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Harvard researchers discover one negative emotion triggers most addictive behaviors

Harvard researchers discover one negative emotion triggers most addictive behaviors
[Photo: Ayo Ogunseinde/Unsplash]

Bet you can’t guess which negative emotion fuels addictive behaviors. Nope, it’s not stress. Not anger. Not shame. Not disgust. Not fear.

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Drumroll . . . it’s sadness. The blues. You reach for your addiction of choice because you’ve got the blues.

A bevy of Harvard researchers came to this conclusion through four interwoven studies of smokers, finding that sadness increases cravings, frequency of smoking, and volume of puffs, and also predicts smoking relapses, even decades later.

This is huge news! Nearly half a million people die in the United States from smoking-related illnesses. Six percent of Americans are addicted to alcohol and 17% smoke cigarettes.

“The conventional wisdom in the field was that any type of negative feelings, whether it’s anger, disgust, stress, sadness, fear, or shame, would make individuals more likely to use an addictive drug,” said lead researcher Charles Dorison, a doctoral candidate at the Harvard Kennedy School of government, in a release. “Our work suggests that the reality is much more nuanced than the idea of ‘feel bad, smoke more.'”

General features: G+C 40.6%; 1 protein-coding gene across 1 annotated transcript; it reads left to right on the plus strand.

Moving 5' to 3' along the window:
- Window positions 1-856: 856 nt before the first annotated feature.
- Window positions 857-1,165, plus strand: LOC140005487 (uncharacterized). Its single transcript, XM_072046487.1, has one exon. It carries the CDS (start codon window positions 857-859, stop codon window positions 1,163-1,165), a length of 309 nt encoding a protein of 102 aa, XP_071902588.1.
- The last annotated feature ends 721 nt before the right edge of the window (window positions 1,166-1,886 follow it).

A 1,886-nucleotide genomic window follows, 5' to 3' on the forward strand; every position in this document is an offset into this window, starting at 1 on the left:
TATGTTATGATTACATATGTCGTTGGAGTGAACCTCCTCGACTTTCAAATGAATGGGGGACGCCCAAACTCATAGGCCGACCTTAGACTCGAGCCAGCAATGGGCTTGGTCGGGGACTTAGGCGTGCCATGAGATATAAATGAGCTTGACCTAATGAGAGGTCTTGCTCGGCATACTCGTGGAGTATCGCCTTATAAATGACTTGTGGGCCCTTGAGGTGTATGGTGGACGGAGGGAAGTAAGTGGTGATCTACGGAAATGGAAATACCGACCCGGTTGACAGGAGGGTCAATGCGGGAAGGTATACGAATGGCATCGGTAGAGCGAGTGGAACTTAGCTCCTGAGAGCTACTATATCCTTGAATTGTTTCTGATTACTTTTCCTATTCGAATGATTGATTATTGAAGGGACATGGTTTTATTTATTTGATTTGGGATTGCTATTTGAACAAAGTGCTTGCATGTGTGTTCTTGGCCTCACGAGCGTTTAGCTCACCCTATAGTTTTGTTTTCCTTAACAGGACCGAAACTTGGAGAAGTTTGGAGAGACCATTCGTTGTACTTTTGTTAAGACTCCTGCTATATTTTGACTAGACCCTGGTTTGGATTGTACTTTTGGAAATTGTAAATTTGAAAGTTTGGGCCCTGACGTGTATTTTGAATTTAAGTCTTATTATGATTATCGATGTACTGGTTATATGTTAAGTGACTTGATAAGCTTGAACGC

The first study traced a national survey of 10,685 people over 20 years, showing that people who self-reported sadness were more likely to both be smokers and to relapse back into smoking. Pivotally, other negative emotions had no correlation. The other three studies tracked over 1,000 smokers after activities like watching various sad and not-sad videos. All four studies supported the same conclusion: Sadness triggers smoking, and lots of it.

Pro tip: According to the book The Language of Emotions: What Your Feelings Are Trying to Tell You, which you should totally order immediately, sadness signals the need to let go of something, and is a sweet, grounding emotion that you can positively work with in its “fluid” state. See, no need for a ciggy.

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